Jules Rimet, founder of Fifa, and after whom
the World Cup is named, was born in east France but
spent most of his life in Paris. A successful lawyer
and self-made man, he was also a Catholic whose
view of society was heavily influenced by Catholic
He was born in 1873 in the village of
Theuley. His father, a farmer, was forced to sell his
land in the economic crisis. When his parents moved
to Paris, Jules stayed behind in the care of his
grandfather, a devout Catholic who owned a mill.
But disaster struck again and, when his
grandfather lost his mill in another economic
depression, young Jules boarded a train to Paris to rejoin his parents,
and began life in the working-class quarter of Gros-Caillou.
In 1891, Rerum Novarum, Leo XIII’s encyclical on labour
and capital, had a profound effect on the 17-year-old. Inspired by
this, Jules and his friends formed an organisation offering social and
medical help to the poorest. Rimet became a social reformer in the
Catholic mould, seeking to reconcile Church and republic.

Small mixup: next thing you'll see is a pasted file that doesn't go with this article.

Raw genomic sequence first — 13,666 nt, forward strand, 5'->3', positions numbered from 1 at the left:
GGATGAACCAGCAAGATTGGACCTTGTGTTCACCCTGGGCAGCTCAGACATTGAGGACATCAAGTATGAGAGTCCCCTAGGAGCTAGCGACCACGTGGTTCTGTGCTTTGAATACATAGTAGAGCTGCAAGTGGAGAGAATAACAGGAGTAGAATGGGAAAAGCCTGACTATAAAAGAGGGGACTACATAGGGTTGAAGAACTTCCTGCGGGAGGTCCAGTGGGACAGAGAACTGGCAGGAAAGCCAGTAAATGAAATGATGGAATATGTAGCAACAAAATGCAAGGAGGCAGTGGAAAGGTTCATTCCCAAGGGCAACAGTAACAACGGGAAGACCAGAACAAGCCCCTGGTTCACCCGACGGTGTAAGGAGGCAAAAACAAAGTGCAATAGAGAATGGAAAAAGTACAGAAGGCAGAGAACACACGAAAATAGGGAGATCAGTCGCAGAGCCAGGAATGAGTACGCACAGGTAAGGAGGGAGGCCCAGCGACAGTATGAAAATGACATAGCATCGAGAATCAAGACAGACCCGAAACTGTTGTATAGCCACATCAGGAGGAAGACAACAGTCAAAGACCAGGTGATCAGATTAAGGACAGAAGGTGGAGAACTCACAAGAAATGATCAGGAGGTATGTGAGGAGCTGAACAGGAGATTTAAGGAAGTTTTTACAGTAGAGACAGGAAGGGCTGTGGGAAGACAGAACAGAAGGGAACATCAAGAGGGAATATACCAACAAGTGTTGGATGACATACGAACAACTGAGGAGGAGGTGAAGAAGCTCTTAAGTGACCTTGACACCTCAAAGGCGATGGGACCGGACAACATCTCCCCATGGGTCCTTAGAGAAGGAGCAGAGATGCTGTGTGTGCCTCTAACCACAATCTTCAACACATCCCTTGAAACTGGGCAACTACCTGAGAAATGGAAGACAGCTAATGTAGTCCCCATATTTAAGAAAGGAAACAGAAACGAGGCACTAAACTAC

With the legal separation of Church and State in 1905, Jules
Rimet re-directed his energies towards football, seeing it as a
powerful way of promoting social harmony. His career as a sports
administrator had begun with the creation in 1897 of the Red Star
club. The intention was to divert working-class youth from the
left-wing anti-clericalism present in other teams. Discussions of
politics among players were expressly forbidden!
Red Star would grow to become one of the top clubs in
France. Rimet was on the first rung that would see him as Fifa’s top
administrator, though his ascent was interrupted by World War I.
For four years he served at the front, earning the Croix de Guerre.
After the war, he became President of Fifa. Under his
leadership, Fifa proposed a world championship for national teams.
Rimet, the ardent Catholic and war veteran who believed that
football could “promote understanding and reconciliation between
nations”, travelled by ocean liner to the first World Cup in Uruguay
in 1930, carrying in his bag the trophy that would later bear his
name. He served as Fifa president for 33 years. In 1956, the year he
died, he was nominated for the Nobel Peace Prize.
Jules Rimet believed that players should be paid. He saw no
reason why working-class footballers should not market their
individual talents. But the gross materialism that has infected the
game today would have dismayed him. -Dick Lyng.